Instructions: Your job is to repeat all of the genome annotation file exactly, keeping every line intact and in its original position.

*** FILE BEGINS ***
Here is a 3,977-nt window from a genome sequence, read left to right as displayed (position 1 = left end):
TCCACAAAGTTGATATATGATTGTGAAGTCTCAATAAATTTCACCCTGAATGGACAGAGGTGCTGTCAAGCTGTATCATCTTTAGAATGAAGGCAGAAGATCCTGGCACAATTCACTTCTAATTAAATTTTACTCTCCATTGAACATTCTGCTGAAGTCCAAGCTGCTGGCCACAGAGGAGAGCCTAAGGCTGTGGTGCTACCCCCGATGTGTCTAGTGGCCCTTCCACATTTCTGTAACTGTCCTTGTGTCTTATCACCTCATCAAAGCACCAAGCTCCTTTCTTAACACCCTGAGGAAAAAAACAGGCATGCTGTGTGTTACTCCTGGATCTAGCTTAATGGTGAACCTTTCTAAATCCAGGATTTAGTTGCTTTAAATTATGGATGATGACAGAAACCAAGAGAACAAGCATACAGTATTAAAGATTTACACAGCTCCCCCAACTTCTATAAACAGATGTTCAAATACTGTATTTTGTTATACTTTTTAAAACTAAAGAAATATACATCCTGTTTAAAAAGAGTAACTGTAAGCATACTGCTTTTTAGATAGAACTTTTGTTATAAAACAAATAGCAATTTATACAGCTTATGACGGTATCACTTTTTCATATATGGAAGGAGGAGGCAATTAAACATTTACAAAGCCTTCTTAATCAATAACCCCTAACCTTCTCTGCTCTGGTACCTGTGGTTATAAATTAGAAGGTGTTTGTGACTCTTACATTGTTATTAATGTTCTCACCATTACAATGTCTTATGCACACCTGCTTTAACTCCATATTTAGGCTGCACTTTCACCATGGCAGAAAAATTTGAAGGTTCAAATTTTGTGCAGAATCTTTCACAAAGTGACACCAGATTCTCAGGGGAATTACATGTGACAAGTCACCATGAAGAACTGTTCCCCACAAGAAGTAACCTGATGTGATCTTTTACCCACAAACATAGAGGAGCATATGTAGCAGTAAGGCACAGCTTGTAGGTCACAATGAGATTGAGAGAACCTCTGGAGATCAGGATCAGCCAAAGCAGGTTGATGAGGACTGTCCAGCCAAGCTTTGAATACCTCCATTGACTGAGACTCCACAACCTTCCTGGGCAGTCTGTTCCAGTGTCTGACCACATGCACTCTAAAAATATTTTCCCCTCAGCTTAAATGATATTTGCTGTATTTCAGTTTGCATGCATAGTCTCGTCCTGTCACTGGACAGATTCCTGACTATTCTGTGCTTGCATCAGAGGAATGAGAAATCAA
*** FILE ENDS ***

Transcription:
Here is a 3,977-nt window from a genome sequence, read left to right as displayed (position 1 = left end):
TCCACAAAGTTGATATATGATTGTGAAGTCTCAATAAATTTCACCCTGAATGGACAGAGGTGCTGTCAAGCTGTATCATCTTTAGAATGAAGGCAGAAGATCCTGGCACAATTCACTTCTAATTAAATTTTACTCTCCATTGAACATTCTGCTGAAGTCCAAGCTGCTGGCCACAGAGGAGAGCCTAAGGCTGTGGTGCTACCCCCGATGTGTCTAGTGGCCCTTCCACATTTCTGTAACTGTCCTTGTGTCTTATCACCTCATCAAAGCACCAAGCTCCTTTCTTAACACCCTGAGGAAAAAAACAGGCATGCTGTGTGTTACTCCTGGATCTAGCTTAATGGTGAACCTTTCTAAATCCAGGATTTAGTTGCTTTAAATTATGGATGATGACAGAAACCAAGAGAACAAGCATACAGTATTAAAGATTTACACAGCTCCCCCAACTTCTATAAACAGATGTTCAAATACTGTATTTTGTTATACTTTTTAAAACTAAAGAAATATACATCCTGTTTAAAAAGAGTAACTGTAAGCATACTGCTTTTTAGATAGAACTTTTGTTATAAAACAAATAGCAATTTATACAGCTTATGACGGTATCACTTTTTCATATATGGAAGGAGGAGGCAATTAAACATTTACAAAGCCTTCTTAATCAATAACCCCTAACCTTCTCTGCTCTGGTACCTGTGGTTATAAATTAGAAGGTGTTTGTGACTCTTACATTGTTATTAATGTTCTCACCATTACAATGTCTTATGCACACCTGCTTTAACTCCATATTTAGGCTGCACTTTCACCATGGCAGAAAAATTTGAAGGTTCAAATTTTGTGCAGAATCTTTCACAAAGTGACACCAGATTCTCAGGGGAATTACATGTGACAAGTCACCATGAAGAACTGTTCCCCACAAGAAGTAACCTGATGTGATCTTTTACCCACAAACATAGAGGAGCATATGTAGCAGTAAGGCACAGCTTGTAGGTCACAATGAGATTGAGAGAACCTCTGGAGATCAGGATCAGCCAAAGCAGGTTGATGAGGACTGTCCAGCCAAGCTTTGAATACCTCCATTGACTGAGACTCCACAACCTTCCTGGGCAGTCTGTTCCAGTGTCTGACCACATGCACTCTAAAAATATTTTCCCCTCAGCTTAAATGATATTTGCTGTATTTCAGTTTGCATGCATAGTCTCGTCCTGTCACTGGACAGATTCCTGACTATTCTGTGCTTGCATCAGAGGAATGAGAAATCAA